It was several moments before he answered her or released her hands. In a faded old gown, with her hair untidy under a sunbonnet, and her countenance flushed with indignation he had thought her an uncommonly pretty girl; she was dressed now simply but charmingly in jonquil muslin, with a hat of unbleached straw whose high-poke front made a frame for a lovely face that was neither flushed nor indignant, but smiling up at him with unshadowed friendliness, and she took his breath away. Hardly aware that he was still holding her hands, and in far too strong a grasp, he stood staring down at her until Nurse recalled him to his senses by clearing her throat in a marked and an intimidating manner.

Venetia (Regency Romances Book 18) by Georgette Heyer

The beauty of this passage is that much of the work of conveying Damerel’s instant response is accomplished through the description of the scene. We know what she’s wearing, we hear her lovely dialogue, we get a little backstory. But also: Several moments before he answered her…she took his breath away…hardly aware that he was still holding her hands, and in far too strong a grasp… Sigh. I don’t know about you, but I’m in love with Damerel from this moment!

Keeping with this example, at the darkest moment in the book when Venetia is about to be taken away to London with her uncle, having very recently had a moment with Damerel when he seemed about to propose to her. She rides over to Damerel’s house to tell him her uncle wants her to go to London. To her surprise, the meeting does not go as she wished. Set aside some of the outdated style, and enjoy the scene below. This is a long excerpt, if you want to get to the gist of what I’m saying, read the bold passages. But it’s a heart-rending scene, and makes me want to cry every time I read it:

She had begun to wonder whether she had missed Damerel, who might have set out for Undershaw by way of the road instead of taking the shorter way across country, when the door opened, and he came in, demanding: ‘Now, what in thunder has your Empress been doing to drive you from home, Admir’d Venetia?’

He spoke lightly, yet with a hint of roughness in his voice, as though her visit was an unwelcome interruption. She turned, trying to read his face, and said, with a faint smile: ‘Were you busy? You don’t sound as though you were glad to see me!’

‘I’m not glad to see you,’ he replied. ‘You shouldn’t be here, you know.’

‘So Imber seemed to think–but I didn’t care for that.’ She came slowly into the middle of the room, and paused by the table that stood there, drawing off her gloves. ‘I thought it best to come to you, rather than to wait for you to come to me. It might not be easy for us to be private, and I must consult you. Something quite unlooked-for has happened, and I need your advice, my dear friend. My uncle has come.’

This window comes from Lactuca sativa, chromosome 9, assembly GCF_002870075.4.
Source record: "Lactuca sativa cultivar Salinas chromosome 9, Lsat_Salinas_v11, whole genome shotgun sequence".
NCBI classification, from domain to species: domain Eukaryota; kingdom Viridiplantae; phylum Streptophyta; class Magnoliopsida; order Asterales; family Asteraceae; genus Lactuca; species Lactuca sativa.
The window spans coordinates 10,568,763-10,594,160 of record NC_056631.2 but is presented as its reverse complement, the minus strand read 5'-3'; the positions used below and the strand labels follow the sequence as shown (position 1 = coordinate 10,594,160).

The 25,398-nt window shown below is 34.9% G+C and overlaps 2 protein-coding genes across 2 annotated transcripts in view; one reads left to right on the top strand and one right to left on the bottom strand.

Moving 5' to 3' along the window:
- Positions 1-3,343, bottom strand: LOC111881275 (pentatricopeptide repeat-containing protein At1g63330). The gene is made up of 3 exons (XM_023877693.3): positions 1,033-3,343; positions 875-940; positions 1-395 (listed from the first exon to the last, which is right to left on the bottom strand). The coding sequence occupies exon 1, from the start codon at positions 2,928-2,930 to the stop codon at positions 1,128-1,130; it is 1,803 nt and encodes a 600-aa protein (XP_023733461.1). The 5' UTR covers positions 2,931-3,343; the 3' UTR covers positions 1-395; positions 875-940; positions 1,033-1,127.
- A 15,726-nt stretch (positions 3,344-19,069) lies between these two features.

‘Your uncle?’ he repeated.

‘My Uncle Hendred–my uncle by marriage, I should say. Damerel, he wishes to take me to London, and at once!’

‘I see,’ he said, after a moment’s silence. ‘Well–thus ends a charming autumn idyll, eh?’

‘Do you think that that is what I came to say to you?’ she asked.

He glanced at her, his eyes a little narrowed. ‘Probably not. It is the truth, however. Unpleasant, I grant, but still the truth.’

She felt as though the blood in her veins was slowly turning to ice. He had turned abruptly away, and walked over to the window; her eyes followed him, but she did not speak. He said harshly: ‘Yes, it’s the end of an idyll. It has been a golden autumn, hasn’t it? In another week there won’t be a leaf left hanging to the trees, though. Your uncle timed his coming well. You don’t think so, do you, my dear? But you will think it, believe me.’

She still said nothing, because she could think of nothing it was possible to say. She found it difficult even to take in the sense of what Damerel, incredibly, had said, or to disentangle the wisps of thought that jostled and contradicted each other in her brain. It was like a bad dream, in which people one knew quite well behaved fantastically, and one was powerless to escape from some dreadful doom. She lifted one hand to rub her eyes, as though she had really been dreaming. In a voice that seemed to her to belong to nightmare, because it was so quiet, and in nightmares when one tried to scream one was never able to speak above a whisper, she said: ‘Why shall I think it?’

He shrugged. ‘I could tell you, but not convince you. You’ll find out for yourself–when you’re less green, my dear, and know a little more of the world than what you have read.’

‘Will you think it?’ she asked. A faint flush rose to her whitened cheeks; she added humbly: ‘I shouldn’t ask you that, perhaps, but I wish to understand, and I suppose I’m too green–unless things are explained to me.’

‘I think it would have been better if we had never met,’ he replied sombrely.